Wines taste different with different foods. The same wine can taste significantly different depending on when and where you drink it, and with what.
Fountain Hills, AZ (Vocus) December 22, 2009
It’s not a winemaking demonstration. It’s not even a lesson. It is, however, a rare, do-it-yourself experience in wine creation among oak barrel-studded walls and glass jugs filled with various shades of wine. The customers of Casavino Custom Winery walk the walk of winemaking, from juice selection to corked, shrink-wrapped bottles. For nearly three years now, father and son duo, Joe and Jordan Burglin, owners of Casavino, have defied the current recession by helping customers make their own wine.
Some say the Greeks were the pioneer winemakers. Others claim it was the Egyptians; and biblical scriptures claim it was Noah. However, few debate the role in recent centuries that the Mediterranean countries have played in the development of this tasteful art. In our own country, the Napa and Lodi Valleys in California get the vote. The lure of the unknown—just how this elixir is made—is today creating a surge in winemaking.
Casavino’s popularity and success has grown every year, with a 30% increase in 2009 sales over last year, and with many customers driving 4-5 hours to the winery to produce their favorite wine. Seventy-eight percent of the Burglin’s business is winemaking; only 20% constitutes purchases by the bottle or glass; and 2% is wholesale sales to local restaurants.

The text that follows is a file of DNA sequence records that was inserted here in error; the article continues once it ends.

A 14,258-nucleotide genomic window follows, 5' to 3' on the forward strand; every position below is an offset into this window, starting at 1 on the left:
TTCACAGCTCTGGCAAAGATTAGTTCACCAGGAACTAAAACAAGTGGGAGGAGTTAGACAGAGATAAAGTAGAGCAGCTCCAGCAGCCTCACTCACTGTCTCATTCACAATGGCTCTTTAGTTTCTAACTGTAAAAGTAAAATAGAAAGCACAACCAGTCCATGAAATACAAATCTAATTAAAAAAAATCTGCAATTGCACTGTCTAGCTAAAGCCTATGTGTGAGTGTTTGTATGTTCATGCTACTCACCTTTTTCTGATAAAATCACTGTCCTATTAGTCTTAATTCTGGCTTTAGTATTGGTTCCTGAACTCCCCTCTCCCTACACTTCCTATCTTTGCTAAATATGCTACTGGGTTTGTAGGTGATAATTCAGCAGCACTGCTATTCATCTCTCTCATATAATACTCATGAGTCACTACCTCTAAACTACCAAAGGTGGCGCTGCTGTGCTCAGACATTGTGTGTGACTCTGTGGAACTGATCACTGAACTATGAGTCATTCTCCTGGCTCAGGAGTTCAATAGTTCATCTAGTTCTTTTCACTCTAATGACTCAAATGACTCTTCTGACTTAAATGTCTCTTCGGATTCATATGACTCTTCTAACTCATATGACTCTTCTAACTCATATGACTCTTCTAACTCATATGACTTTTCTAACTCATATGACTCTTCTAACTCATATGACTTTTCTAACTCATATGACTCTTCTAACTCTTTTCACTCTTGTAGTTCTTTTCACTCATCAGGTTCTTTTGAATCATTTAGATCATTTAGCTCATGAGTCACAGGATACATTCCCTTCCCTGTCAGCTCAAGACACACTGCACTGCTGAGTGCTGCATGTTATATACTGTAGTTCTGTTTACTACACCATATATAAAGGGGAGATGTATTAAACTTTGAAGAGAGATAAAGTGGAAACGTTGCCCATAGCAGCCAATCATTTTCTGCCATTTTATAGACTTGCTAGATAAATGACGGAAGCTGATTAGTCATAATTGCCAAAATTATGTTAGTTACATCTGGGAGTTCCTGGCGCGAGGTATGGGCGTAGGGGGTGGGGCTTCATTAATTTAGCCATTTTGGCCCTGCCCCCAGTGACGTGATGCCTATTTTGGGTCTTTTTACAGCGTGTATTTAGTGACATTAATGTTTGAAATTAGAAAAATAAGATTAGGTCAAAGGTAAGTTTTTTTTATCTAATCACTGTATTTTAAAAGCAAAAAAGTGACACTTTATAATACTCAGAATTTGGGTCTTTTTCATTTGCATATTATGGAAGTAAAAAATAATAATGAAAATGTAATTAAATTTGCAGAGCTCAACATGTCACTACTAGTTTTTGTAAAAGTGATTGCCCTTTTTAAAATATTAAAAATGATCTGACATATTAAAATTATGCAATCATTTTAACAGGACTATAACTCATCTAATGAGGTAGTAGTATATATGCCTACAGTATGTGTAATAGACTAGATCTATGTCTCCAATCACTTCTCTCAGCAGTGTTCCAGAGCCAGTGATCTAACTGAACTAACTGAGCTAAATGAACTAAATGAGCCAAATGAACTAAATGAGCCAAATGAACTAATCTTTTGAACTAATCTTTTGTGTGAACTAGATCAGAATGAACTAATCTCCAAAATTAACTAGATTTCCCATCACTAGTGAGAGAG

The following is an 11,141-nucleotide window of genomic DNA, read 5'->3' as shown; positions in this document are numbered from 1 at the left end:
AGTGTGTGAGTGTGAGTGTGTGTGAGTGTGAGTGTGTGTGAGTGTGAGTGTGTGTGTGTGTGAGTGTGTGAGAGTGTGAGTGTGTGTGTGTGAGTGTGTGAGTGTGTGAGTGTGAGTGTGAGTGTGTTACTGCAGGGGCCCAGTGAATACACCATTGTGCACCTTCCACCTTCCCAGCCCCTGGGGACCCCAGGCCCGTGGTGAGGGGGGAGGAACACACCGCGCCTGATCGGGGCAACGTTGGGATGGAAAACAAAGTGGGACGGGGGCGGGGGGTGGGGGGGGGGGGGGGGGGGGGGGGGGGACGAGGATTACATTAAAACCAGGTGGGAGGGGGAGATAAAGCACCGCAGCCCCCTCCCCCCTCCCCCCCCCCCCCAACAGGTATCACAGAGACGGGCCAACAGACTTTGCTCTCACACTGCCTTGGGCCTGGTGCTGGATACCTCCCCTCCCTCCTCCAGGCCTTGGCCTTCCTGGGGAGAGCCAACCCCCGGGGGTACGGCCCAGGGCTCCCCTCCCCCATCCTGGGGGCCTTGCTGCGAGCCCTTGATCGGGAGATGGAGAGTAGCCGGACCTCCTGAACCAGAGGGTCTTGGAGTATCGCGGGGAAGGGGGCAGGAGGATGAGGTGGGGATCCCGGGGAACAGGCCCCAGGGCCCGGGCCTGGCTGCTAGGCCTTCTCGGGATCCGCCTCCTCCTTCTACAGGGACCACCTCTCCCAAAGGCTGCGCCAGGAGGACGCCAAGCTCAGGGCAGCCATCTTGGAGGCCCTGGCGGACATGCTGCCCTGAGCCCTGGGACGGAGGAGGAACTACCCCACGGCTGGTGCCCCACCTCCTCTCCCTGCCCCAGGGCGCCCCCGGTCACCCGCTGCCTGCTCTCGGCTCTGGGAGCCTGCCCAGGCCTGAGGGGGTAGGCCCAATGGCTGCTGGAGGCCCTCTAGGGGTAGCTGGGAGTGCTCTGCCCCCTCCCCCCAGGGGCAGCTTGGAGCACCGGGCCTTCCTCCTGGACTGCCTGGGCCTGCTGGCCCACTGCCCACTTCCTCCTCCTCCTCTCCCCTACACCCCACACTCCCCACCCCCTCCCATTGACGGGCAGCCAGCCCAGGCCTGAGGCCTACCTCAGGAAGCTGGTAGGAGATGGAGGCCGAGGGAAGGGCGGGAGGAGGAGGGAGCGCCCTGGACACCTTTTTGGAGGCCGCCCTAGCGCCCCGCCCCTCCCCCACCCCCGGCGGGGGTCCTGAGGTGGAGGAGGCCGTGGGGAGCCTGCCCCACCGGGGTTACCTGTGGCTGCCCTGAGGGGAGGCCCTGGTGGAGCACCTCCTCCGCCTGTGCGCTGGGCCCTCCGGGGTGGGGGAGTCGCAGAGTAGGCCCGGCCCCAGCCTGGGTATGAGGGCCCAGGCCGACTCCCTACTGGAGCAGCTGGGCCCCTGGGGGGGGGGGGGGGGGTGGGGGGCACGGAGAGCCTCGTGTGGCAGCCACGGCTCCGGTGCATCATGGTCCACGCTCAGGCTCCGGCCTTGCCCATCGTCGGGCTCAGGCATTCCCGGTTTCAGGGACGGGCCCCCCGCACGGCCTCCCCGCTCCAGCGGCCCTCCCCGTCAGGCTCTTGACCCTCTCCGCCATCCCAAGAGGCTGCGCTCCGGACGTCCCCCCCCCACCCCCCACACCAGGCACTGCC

The Burglins provide a choice of over 200 different wines. “Any wine in a store can be made here in four to six weeks, from start to finished product,” states Jordan. “Many people think wines should be aged before they’re consumed, but few realize that the vast majority of commercial red wines are aged less than 2 years. And white wines don’t have to be aged.” White “Zin”, for instance, is the typical “first run” of batches made from zinfandel grapes.
Ask 100 people what the difference is between red and white wine, and the over-riding answer will be red and white grapes. Wine is made from the juice of grapes, however, and all juices are clear. Red wines result when the skins are not removed, but are left in contact with the juice. Plus, it is the added tannin from the skins and seeds that give red wines their characteristic, full-bodied flavor.
The Burglins enjoy dispelling “wine myths”. A popular belief is that the sulfites in red wines can give people headaches. “The fact is,” states Joe, “that white wines contain sulfites, just like red wines. Sulfites are also present in deli meats and other foods. What may be causing the headaches,” he suggests, “is the chemicals and other ingredients that many wineries use in order to get the wines into the stores faster. Another culprit may be malolactic fermentation, a process in red wine that is bacterial-based rather than yeast-based.”
Joe also cautions people during wine tastings, “Wines taste different with different foods. The same wine can taste significantly different depending on when and where you drink it, and with what.” Specific wines appeal to specific palates. Connoisseurs artfully match a wine to the accompanying food. To the average wine lover, however, the opportunity to create their own wine constitutes a dream come true.